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Florida’s Proposal to Create a Prison-Within-A-Prison During Pandemic Arguably Violates Prisoners’ Eighth Amendment Rights


In early May, a proposal to create a separate category of prison within Florida’s central prison system–an area referred to as an “administration management unit” (AMU)–was put forth, whereby “troublemakers” within the prison would reportedly be segregated from the rest of the general prison population. Critics have indicated that it represents the administration’s attempt to deny inmates’ civil rights while everyone is distracted by the coronavirus pandemic.

It is also concerning that as few as two disciplinary reports could result in an inmate being placed in the new unit with only a quasi-judicial disciplinary hearing before doing so. Unfortunately, prison staff have a significant amount of discretion to create disciplinary reports for these transgressions–real or imagined; serious or minor–that could land inmates in these AMUs as well; For example, kicking the door or complaining loudly can constitute “inciting a riot” and send you there.

Previously Successful Litigation Brought Against Florida Department of Corrections

This has long been an issue in Florida’s prison system, whereby minor transgressions can lead to severe penalties that often have implications for inmates’ civil rights. With the third largest prison population in the entire country, inmates in Florida’s prisons are frequently subject to inhumane practices that include excessive force, conditions of confinement that violate their constitutional rights, censorship in violation of their First Amendment rights, medical malpractice, and wrongful death. The Florida Department of Corrections has been sued for and settled cases related to systematically violating disability laws, failure to provide basic medical services (such as medically necessary surgeries), failing to protect inmates from brutal attacks and injuries, denying paralyzed inmates necessary wheelchairs, wrongful death in connection with physical abuse from prison guards and staff, and additional violations.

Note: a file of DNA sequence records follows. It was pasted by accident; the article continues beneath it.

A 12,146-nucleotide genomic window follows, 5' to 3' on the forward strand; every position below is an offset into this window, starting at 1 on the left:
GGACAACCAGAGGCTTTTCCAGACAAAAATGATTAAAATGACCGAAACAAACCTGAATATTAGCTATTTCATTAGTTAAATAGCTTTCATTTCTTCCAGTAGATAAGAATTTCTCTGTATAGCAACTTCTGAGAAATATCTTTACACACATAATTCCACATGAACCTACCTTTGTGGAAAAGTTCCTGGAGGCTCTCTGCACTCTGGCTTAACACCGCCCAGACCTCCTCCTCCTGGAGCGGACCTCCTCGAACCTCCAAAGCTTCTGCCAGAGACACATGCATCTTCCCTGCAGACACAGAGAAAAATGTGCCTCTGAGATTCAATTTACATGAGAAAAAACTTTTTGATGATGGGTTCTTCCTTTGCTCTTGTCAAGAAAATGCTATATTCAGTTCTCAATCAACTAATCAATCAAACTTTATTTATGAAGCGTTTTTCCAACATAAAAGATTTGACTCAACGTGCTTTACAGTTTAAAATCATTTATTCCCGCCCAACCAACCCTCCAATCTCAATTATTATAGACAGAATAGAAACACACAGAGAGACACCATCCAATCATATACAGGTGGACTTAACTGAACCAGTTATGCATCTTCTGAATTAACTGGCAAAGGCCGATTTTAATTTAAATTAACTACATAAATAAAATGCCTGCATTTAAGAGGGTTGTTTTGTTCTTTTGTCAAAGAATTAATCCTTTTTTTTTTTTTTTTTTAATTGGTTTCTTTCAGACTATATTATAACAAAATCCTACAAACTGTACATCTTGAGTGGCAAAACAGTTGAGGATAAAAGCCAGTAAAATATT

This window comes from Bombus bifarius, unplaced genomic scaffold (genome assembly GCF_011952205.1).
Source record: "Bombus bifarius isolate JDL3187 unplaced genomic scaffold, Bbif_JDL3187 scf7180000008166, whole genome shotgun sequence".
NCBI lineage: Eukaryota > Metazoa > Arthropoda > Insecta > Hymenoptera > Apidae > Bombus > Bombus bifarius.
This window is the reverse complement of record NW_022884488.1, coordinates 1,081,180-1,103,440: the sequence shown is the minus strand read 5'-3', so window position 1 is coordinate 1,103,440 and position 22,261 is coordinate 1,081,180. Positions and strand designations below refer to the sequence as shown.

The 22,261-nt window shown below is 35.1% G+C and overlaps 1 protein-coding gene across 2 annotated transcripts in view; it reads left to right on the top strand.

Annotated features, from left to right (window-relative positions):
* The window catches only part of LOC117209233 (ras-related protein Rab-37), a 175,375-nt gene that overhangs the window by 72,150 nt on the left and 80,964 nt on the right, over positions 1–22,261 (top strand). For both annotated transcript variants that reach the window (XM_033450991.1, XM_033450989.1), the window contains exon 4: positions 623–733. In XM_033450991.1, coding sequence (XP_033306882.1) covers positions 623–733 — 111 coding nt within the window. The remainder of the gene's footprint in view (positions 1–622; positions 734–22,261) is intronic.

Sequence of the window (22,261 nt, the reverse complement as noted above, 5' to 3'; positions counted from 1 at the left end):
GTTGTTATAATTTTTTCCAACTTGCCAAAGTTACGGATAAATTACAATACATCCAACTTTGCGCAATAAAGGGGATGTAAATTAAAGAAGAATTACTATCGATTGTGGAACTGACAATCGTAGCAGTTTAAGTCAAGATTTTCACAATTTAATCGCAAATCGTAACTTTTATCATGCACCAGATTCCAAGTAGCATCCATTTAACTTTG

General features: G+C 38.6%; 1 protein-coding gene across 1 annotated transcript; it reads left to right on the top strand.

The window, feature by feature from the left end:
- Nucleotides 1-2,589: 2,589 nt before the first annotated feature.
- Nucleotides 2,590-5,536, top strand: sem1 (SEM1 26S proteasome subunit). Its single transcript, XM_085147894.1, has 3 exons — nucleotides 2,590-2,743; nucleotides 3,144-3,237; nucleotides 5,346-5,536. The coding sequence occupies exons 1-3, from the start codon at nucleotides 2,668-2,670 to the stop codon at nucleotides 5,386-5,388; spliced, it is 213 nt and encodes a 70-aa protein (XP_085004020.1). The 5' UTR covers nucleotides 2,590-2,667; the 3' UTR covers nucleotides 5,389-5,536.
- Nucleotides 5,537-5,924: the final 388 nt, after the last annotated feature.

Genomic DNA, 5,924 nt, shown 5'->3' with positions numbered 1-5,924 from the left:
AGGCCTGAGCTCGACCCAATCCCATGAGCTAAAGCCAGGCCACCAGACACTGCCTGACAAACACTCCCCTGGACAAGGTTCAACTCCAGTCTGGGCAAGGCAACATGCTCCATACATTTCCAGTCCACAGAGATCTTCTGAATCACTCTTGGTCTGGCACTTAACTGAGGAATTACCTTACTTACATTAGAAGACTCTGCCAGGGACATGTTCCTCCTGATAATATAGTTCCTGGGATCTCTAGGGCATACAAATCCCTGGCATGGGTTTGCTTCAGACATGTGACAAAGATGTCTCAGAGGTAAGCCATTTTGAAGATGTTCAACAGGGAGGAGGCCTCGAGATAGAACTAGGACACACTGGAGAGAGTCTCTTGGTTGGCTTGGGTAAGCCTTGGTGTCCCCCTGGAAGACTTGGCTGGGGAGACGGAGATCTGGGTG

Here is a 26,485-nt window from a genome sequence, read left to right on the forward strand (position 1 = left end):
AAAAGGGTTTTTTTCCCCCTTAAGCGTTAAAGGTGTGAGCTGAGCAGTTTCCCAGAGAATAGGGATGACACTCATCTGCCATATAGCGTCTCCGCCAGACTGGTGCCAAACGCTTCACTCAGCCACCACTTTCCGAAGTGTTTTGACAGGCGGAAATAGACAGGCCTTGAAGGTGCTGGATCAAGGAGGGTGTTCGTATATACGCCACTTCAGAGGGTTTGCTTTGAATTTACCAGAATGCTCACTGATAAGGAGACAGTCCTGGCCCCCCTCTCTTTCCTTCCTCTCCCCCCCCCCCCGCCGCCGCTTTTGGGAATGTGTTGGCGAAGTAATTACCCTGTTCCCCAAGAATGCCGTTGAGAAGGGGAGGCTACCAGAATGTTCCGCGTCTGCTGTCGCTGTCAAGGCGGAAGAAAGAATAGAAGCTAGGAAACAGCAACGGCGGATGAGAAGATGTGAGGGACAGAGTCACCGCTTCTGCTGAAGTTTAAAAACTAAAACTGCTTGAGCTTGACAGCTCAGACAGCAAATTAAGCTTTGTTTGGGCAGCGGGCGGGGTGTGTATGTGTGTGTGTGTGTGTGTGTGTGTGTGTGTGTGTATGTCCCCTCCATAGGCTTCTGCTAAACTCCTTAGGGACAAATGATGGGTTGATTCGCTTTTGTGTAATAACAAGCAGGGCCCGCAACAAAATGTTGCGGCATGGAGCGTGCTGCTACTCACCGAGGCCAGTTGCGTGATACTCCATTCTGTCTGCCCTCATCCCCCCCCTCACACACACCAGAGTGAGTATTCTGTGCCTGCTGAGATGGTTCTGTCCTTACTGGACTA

Current Violations in Conjunction with COVID-19 Management

In connection with COVID-19, a number of prisons are currently facing class action lawsuits over their handling of the coronavirus outbreak inside facilities and violating prisoners’ Eighth Amendment rights to be free from cruel and unusual punishment, where a number of inmates have been exposed to the COVID-19 virus and died as a result. These lawsuits allege that departments have failed to follow recommendations specifically created for correctional facilities by the Centers for Disease Control and Prevention (CDC) to implement basic safety precautions allowing inmates to safely socially distance from one another.

In closely examining the AMU proposal put forth by Florida’s Department of Corrections, it is clear that the purpose of the proposal is to punish an inmate’s “negative behavior,” and, similarly to what prisoners around the country are alleging in their litigation, it is arguably not in accordance with those recommendations put forth for inmates by the CDC to manage COVID-19 in correctional facilities. The rule will reportedly now go through notice and comment rulemaking before it is finalized.

If You Have Questions or Concerns, Contact The Very Best in Florida Civil Rights Defense

If you or a loved one has suffered from civil rights violations here in Florida, contact the Orlando civil rights lawyers at The Baez Law Firm today to find out how we can help.



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